Who knew Holt County was so cool? Nebraska Writing Project Teacher Consultants Jennifer Troester, Brenda Larabee, Brian Mohr, and Katrina Cooksley-Gotschall did, but they still enjoyed showing their county’s local wonders to visiting “city people” Jeff and Maija Grinvalds, Diana Weis, and Susan Martens. The April 9 Spring Writing Marathon began at the Troester home and included writing stops on a party bus named “Swinkles” and at the Troester farm in O’Neill, as well as at the R.F. Goeke Variety Store and Sturdevant-McKee Museum in downtown Atkinson. Many thanks to our Holt County hosts for a wonderful event!
The next writing marathon will take place in conjunction with the Platte River Writing Retreat on September 10th at Platte River State Park. For more information, check out the event flier at news/2011/Platte_River.pdf
Some of the writing from the day:
Brenda Larabee, writing in the courtyard of the Sturdevant-McKee Museum:
Seeing things—everyday, common things—through fresh, new eyes, makes for a fantastic experience. Hearing the amazed comments of our guests as they share their first impressions of things we have taken for granted. It’s a wonderful thing to share the liveliness and freshness of a place when viewed from a different perspective. It’s that joy of seeing it through fresh eyes that for a time gives me the opportunity to be proud of where I live, and it makes me want to show my students the gems we have right here in our own backyard.
Comments like, “I’d have to look for a long time in Omaha to find something like this,” make me realize just how different our life is here in rural Nebraska as compared to the life lived by our city-dwelling friends. It is a luxury of its own to have the grocery store, post office, gift shop, hardware and lumber supply, and furniture store all within a five block walk of home. Not a luxury we think of without a reminder once in awhile.
We feel exhilaration at entering the fast pace of the city. There is anticipation for days and the thrill of the adventure. What do our city dwelling friends feel as they come to rural Nebraska? Peace, tranquility, or exhilaration at a new adventure?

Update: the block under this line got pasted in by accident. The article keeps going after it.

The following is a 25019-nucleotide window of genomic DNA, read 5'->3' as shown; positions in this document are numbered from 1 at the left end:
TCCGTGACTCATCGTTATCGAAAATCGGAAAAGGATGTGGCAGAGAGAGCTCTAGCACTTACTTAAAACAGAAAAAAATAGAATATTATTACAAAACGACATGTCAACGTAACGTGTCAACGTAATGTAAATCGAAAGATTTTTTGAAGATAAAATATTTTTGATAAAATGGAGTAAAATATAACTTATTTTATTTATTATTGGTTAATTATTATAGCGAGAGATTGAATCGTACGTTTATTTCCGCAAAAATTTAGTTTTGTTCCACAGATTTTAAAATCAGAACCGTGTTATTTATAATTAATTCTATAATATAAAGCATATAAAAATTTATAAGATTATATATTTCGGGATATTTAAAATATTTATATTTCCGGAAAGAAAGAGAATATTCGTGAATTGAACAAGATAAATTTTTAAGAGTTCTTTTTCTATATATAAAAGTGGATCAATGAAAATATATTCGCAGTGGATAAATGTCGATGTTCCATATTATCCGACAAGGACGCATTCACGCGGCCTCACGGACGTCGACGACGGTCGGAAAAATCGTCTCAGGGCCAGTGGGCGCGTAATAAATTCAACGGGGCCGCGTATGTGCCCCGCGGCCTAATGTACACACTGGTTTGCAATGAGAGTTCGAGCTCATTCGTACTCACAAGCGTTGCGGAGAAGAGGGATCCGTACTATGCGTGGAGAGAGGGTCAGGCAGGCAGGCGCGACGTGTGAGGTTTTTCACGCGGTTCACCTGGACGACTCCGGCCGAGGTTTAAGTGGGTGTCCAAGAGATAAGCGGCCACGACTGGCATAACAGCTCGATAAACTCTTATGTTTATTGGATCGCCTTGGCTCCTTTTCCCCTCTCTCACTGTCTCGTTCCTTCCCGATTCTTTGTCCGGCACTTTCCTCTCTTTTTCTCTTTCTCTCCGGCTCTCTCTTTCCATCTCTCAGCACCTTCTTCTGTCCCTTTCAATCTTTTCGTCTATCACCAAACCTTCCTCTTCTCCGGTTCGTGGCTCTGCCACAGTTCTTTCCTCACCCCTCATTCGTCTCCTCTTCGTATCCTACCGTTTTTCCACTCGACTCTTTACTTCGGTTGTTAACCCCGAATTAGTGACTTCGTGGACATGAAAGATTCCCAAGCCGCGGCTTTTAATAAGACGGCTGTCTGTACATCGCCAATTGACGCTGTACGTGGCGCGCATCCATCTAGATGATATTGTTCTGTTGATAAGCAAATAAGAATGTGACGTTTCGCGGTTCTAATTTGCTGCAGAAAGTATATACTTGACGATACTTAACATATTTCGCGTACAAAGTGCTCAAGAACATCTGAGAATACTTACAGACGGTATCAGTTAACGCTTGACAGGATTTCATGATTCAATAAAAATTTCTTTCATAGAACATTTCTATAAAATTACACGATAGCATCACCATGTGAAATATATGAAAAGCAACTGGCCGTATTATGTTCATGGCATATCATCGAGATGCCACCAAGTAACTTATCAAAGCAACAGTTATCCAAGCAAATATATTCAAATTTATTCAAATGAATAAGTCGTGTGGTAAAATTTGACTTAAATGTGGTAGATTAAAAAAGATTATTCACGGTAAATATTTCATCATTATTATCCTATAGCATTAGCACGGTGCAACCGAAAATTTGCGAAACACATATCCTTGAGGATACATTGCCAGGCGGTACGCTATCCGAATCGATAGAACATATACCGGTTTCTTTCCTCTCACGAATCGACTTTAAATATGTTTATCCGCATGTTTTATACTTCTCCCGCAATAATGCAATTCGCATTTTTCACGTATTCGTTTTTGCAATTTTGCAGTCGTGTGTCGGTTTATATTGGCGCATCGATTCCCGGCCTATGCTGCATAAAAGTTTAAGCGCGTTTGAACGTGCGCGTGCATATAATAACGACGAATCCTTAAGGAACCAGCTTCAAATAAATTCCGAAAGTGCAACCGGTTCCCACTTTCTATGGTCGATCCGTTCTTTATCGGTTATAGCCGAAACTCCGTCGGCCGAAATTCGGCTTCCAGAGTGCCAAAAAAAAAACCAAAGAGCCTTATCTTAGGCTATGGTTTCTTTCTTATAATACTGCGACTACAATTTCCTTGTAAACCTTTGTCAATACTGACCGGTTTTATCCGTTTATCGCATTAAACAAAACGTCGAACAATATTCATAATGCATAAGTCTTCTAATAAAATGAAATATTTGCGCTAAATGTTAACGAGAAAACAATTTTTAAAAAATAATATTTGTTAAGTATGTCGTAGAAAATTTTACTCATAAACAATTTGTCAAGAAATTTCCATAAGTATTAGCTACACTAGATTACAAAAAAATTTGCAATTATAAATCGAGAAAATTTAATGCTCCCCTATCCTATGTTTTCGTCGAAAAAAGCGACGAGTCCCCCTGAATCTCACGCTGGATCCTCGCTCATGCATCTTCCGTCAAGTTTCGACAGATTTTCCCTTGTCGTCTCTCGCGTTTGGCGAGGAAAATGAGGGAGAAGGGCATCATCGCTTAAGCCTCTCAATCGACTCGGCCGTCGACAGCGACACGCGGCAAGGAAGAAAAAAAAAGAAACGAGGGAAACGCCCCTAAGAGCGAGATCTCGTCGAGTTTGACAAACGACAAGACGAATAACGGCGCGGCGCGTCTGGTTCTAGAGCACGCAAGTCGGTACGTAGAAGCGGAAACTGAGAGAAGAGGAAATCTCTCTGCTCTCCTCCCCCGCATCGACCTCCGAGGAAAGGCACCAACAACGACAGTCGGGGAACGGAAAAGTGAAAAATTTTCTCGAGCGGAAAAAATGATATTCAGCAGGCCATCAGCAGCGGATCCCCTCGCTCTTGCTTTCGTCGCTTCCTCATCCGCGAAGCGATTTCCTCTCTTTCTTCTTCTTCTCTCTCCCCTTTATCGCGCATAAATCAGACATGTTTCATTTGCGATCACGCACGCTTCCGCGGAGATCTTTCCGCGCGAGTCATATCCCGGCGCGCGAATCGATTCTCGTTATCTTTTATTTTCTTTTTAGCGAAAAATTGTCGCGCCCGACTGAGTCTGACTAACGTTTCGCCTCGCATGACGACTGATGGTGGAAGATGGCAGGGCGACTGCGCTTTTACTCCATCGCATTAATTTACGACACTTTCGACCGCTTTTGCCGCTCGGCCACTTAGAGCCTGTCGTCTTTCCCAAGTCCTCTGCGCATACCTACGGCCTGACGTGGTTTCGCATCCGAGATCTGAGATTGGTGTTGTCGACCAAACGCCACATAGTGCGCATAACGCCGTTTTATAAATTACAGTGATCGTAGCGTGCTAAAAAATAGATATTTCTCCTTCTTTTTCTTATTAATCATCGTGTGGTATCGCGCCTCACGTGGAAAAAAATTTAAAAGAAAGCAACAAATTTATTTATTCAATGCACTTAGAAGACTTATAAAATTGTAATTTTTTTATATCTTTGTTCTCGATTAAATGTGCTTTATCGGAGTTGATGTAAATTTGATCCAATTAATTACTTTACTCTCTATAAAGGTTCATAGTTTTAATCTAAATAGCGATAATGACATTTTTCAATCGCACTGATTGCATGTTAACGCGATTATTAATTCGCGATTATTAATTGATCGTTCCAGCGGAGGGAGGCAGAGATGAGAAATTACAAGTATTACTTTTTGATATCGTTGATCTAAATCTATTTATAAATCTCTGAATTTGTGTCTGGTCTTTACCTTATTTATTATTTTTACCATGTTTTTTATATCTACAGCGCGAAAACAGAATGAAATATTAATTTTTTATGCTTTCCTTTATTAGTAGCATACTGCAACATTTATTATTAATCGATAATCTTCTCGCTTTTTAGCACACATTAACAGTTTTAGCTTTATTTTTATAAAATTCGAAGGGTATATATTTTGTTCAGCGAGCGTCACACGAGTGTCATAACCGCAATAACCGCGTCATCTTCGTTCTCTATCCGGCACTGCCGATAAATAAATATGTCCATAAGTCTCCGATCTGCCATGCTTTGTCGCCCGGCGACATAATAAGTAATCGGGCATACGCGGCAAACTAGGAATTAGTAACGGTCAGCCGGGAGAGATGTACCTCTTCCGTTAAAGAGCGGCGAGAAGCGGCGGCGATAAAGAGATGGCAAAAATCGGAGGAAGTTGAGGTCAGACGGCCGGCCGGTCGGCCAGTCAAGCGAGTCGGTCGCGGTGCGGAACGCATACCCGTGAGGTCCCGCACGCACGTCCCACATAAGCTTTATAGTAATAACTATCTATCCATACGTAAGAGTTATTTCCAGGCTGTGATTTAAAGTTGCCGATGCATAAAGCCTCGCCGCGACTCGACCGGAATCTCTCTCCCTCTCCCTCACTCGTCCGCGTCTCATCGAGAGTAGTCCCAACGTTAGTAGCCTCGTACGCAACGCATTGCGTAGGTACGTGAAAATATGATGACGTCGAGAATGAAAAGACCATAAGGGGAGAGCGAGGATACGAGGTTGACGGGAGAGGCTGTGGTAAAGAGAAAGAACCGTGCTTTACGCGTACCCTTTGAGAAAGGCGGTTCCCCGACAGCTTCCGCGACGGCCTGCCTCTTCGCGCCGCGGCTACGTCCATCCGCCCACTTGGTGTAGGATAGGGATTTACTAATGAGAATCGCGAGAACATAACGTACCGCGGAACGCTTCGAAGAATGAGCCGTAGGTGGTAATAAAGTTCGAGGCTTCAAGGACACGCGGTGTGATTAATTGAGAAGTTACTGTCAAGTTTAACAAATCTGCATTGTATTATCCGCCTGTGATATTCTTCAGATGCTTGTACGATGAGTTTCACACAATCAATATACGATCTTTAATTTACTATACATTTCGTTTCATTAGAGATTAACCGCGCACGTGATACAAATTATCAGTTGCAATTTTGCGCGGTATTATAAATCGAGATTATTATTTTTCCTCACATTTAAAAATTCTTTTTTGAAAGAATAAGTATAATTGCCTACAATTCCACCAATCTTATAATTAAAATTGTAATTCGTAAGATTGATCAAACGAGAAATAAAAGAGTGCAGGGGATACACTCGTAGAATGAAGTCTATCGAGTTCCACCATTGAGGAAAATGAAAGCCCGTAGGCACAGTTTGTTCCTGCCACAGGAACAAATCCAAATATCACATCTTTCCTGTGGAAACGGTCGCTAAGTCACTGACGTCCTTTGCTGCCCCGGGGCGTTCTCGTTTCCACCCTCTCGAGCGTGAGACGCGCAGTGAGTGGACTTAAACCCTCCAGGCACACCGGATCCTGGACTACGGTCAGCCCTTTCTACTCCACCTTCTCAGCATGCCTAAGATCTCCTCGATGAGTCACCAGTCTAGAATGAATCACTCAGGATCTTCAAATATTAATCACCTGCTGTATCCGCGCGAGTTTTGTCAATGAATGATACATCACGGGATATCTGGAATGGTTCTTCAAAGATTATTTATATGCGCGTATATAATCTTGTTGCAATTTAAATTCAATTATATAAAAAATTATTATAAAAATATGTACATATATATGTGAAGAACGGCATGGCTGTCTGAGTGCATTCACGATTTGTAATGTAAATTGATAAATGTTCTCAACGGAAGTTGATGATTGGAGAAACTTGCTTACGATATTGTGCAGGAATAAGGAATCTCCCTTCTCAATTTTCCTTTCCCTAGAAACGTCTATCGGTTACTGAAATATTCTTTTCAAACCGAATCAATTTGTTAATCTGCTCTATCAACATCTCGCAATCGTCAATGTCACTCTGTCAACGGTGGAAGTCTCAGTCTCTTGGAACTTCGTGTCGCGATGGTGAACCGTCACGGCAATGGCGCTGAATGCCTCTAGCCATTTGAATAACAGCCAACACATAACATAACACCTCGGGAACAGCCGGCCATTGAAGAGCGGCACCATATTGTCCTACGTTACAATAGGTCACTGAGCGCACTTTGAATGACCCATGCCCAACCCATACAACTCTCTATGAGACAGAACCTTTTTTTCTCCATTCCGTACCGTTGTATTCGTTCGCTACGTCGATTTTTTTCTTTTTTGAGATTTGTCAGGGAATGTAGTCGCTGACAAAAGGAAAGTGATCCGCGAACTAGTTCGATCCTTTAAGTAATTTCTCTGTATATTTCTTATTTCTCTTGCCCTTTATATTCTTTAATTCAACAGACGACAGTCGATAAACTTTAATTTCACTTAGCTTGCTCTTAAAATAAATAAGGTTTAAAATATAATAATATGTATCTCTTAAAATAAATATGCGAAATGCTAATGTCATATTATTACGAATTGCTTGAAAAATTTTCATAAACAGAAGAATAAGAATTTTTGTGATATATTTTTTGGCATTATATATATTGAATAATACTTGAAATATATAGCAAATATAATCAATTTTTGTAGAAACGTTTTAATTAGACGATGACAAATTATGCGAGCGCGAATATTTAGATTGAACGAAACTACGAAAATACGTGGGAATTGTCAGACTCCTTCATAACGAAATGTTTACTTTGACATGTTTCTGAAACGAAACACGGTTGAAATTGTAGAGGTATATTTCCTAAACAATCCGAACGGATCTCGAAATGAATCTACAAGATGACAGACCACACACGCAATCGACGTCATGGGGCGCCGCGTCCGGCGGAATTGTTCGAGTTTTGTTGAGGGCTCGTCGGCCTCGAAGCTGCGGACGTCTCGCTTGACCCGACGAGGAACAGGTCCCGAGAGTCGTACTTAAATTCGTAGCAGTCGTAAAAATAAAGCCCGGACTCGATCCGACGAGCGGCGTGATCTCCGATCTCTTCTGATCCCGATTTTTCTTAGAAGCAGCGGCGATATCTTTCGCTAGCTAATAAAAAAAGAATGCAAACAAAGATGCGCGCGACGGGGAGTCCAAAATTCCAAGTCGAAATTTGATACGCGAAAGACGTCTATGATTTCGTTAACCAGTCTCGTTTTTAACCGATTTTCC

Writing haikus at RF Goeke Variety Store:
Ice cream, soda, stories
Blended perfectly for joy
Ice cream, soda, smiles
Bring writing friends together
Brian Mohr, writing on the party bus named “Swinkles” in O’Neill:
“There is seriously a mouse in here”
Among other sundry items in his bus:
-petrified party pizza
-a couch made out of a college student’s licentious abode
-a misplaced “grandma couch” that would look better in a quiet parlor of an assisted living facility
-signatures and sayings of those who probably don’t remember writing these, yet like all recorded words they stand as testaments to personal and group histories, both proud and noble, ill-conceived and disastrous
-writers who’ve gathered inside this leviathan who won’t wake no matter how much coaxing
-a small map made of puzzle pieces indicating this bus has made many sojourns across the Great Plains
-A sign reading, “Emergency Equipment Inside.” Hopefully, the emergencies have just been party fouls
……yet, still no mouse
Diana Weis, writing on the bus and in the R.F. Goeke Variety Store:
Ode to the Mouse on the Bus
We don’t know how you got here,
perhaps you came in a fog as well,
but we are pretty sure you have
found your version of heaven filled
with cushy hideaways, pizza crusts,
and left over monster drinks.
Yes, this is your new nirvana, but
before you lay claim and alert
all your mouseketeer friends to
your new address,
we will reside here a while in
Writer’s Fodderville noting the
memorabilia of celebrations past
and listening to the echo of memory
that makes this place what it is:
The cool bus, where laughter still echoes
over the sound of the bottle caps
resting on the floor and where comfortable
travel and easy living reign under the
Soda fountain haiku:
Soda fountain jive
distant memories and time
cherry on top day.
Susan Martens, writing in downtown Atkinson:
“Why would they want to come here?”
Jennifer’s students asked her this question when she told them that a bunch of writers were coming to O’Neill. They are too young to know yet that it doesn’t matter where we go. That it doesn’t really matter where any of us go. Or where we are. What matters is what we do.
Exhibit A: Randy Goeke, co-owner of R.F. Goeke Variety, an old-fashioned dime store in Atkinson, Nebraska. Hidden in the back of the store is an old soda fountain that Randy has lovingly restored to its original glory and which he operates in vintage style. In his white soda jerk hat and crisp apron, he makes me a “Green River,” a classic drink that he says is the true test of a real soda fountain. It comes out frothy and neon green, perfect and beautiful.
I sit and slurp with the other writers who are stubbornly taking up every one of the eight seats at the counter. We are reluctant to leave the chrome-plated 1950s bubble of this local wonder. Randy asks us to sign his guest book. He tells us a story about a young visitor who needed to be coached in how to operate the store’s old school rotary phone. Jeff suggests that we all write soda fountain haikus. I struggle with mine but eventually hand this one to Randy:
Green River goddess
soaks in soda fountain bliss,
lingers in the froth.